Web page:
“One of the people that had a big impression on me was a guy I met on the bus. He was doing dialysis. His name was Leroy Chrobot. He had a little sawmill at his house. We got to know each other pretty well. He was at Normandy at Omaha Beach and at the Battle of the Bulge. He was 87 when we met. So, I was half his age. But when I would ask him questions to start with he was vague until he realized how knowledgeable I was about history and that I had a real passion to learn. We became really good friends. Because of him I realized how important it is for us to do it right and to pass that information on. We consider ourselves building the bridge between our veterans and the public of today. One thing we have found out is they will talk to us because of our historical knowledge.”

You reach out to aging WWII veterans and their families?

“I find that, and they’ve told me this many times, they didn’t want to talk about it when they were younger. And now that they are getting older they want somebody to know. When I have a veteran … I sometimes will pull family members aside, and ask, ‘Have you talked about it with your dad or mom? Ask them. They want to talk about it.’”

“Hopefully I have linked some families together. We build the bridge between our public today and our veterans of yesteryear. We’ve become their voice. LeRoy made a big impression on me. He donated me a lot of lumber that I have used to build a lot of things I have built in his memory. He has passed away. “

Lincoln resident Mike Hills points to historical information on U-858, the Fort Miles link to his extensive research on German submarines during World War II.

“It’s a personal thing and that’s why we take so much pride in making sure that our uniforms are spot-on.  A lot of things we use can’t be period because it’s hard to get things from 75 years ago to operate right. We try as best we can. But the things we can control we try to make it correct for their honor. They know the difference; they lived it for five or six years.”

Do you regret not serving in the military?

“My dad served during Korea. I had a brother that served during Vietnam, he wasn’t in Vietnam; he was in the Guard; a brother-in-law the same way.  That is something I never did and I regret that. And that’s another thing I guess that motivates me. I came close to joining in high school, the Marines, and Army later during college. But I didn’t. I regret that tremendously. When we have Veterans Day I wish I could be one of the ones standing. So, this is my way of serving.”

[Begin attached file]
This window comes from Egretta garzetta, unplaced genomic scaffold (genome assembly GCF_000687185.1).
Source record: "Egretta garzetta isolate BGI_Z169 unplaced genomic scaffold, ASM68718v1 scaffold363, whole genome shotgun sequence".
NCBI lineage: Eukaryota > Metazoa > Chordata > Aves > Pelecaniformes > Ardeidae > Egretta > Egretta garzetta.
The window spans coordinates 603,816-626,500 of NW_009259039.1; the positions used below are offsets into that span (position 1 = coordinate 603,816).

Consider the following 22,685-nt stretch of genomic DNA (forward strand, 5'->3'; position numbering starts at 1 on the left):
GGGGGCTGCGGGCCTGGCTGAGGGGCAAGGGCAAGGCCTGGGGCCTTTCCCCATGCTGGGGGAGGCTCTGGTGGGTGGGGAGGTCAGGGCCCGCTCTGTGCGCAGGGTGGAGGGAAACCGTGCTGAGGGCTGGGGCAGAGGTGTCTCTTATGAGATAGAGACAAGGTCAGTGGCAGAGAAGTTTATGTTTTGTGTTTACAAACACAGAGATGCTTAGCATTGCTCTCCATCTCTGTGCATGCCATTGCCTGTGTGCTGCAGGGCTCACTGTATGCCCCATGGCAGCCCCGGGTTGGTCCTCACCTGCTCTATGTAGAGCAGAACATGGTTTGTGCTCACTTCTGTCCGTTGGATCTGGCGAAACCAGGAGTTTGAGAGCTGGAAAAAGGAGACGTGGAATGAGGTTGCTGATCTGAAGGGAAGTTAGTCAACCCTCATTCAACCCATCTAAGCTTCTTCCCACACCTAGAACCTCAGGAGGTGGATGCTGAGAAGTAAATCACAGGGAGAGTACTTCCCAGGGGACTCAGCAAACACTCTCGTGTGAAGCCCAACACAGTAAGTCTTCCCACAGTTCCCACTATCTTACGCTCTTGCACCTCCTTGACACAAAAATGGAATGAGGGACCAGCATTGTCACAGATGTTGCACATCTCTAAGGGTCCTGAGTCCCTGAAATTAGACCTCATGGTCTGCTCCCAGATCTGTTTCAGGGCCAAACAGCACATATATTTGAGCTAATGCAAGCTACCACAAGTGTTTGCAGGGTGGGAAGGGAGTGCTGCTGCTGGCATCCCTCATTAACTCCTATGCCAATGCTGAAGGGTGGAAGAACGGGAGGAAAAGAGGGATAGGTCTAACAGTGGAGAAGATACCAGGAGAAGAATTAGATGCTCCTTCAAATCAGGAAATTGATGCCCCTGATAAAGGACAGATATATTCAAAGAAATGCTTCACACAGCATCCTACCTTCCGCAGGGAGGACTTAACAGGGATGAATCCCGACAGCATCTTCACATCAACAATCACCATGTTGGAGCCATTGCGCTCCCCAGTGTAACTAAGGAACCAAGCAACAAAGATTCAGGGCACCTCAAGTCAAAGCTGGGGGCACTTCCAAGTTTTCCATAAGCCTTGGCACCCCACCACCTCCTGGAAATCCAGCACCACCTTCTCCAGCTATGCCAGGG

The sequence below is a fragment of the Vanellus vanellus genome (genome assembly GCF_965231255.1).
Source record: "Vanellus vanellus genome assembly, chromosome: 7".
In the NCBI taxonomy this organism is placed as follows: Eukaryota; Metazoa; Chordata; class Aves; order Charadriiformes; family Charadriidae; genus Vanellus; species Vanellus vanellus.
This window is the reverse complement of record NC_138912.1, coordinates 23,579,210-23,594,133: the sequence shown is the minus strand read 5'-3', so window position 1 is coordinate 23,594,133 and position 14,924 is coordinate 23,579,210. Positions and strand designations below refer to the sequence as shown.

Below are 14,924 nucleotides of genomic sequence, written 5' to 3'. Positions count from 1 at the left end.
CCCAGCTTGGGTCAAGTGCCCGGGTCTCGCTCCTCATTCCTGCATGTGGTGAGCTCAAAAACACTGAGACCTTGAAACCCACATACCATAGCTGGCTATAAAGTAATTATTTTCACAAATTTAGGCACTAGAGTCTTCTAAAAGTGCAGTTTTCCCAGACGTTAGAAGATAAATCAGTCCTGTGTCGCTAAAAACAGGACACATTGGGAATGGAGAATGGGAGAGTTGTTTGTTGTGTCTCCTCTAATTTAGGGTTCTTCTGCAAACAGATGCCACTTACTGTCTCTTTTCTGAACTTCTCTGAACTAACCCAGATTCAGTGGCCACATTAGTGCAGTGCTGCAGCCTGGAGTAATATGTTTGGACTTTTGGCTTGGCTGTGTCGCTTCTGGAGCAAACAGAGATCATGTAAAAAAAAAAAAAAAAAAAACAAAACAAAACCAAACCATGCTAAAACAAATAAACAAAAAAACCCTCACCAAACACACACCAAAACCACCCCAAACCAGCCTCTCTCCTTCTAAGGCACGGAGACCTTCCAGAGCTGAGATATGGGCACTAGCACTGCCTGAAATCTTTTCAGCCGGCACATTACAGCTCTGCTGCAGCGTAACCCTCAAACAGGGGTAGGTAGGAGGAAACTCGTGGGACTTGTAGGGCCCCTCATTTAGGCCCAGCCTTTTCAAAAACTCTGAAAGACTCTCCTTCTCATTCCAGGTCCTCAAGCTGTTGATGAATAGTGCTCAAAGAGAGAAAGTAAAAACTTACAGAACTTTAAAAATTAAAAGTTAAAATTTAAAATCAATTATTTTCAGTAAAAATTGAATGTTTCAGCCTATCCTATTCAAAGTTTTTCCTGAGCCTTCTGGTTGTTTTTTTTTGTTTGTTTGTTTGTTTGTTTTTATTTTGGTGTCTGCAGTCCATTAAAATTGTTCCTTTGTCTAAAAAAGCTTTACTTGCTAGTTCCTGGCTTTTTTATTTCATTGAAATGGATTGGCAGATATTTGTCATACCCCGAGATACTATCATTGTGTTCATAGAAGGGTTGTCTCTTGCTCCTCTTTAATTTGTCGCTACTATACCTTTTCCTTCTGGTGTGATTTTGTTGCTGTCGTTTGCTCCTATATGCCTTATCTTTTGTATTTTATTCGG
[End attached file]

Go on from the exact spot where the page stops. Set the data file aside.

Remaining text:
Your research on German submarines in WWII?

“I love the U-boat stuff. A listing on every U-boat, number of ships they sank, dates, ships and tonnage sunk. And the fate of the boat. It took about six to seven months.”

And how about U-858, which surrendered at Fort Miles?

“U-858, that was a very historical boat because that was the first enemy vessel to surrender in U.S. waters since the War of 1812 with the British. So that was kind of a historical boat.”

Your living history has a sentimental donation?

“John Roberts, he is head of the Bunker Busters. His grandfather was a chaplain in the Navy. He was onboard the USS Wyoming. The gun that we have in the bunker as a display came off the USS Wyoming. I got a call one day, ‘Mike, we’ve been going through our grandfather’s stuff.’ They found their grandfather’s communion kit. They donated his communion kit to me. It’s not only a family heirloom which I take tremendous pride in, but it is also off the USS Wyoming, the same ship we got our 12-inch gun. I’ve got the communion kit off the ship we got the gun from. It was given to me by the family. They entrusted me. It gives me shivers just thinking about the responsibility of honoring him with that too.”

You salute fellow living historians for their help?

“When I started I had nothing. Over the course of time, through Mike Rogers and Don Hattier, I now have this big trailer. Without these guys I would be struggling.”

News Editor Glenn Rolfe can be reached at grolfe@newszap.com

You are encouraged to leave relevant comments but engaging in personal attacks, threats, online bullying or commercial spam will not be allowed. All comments should remain within the bounds of fair play and civility. (You can disagree with others courteously, without being disagreeable.) Feel free to express yourself but keep an open mind toward finding value in what others say. To report abuse or spam, click the X in the upper right corner of the comment box.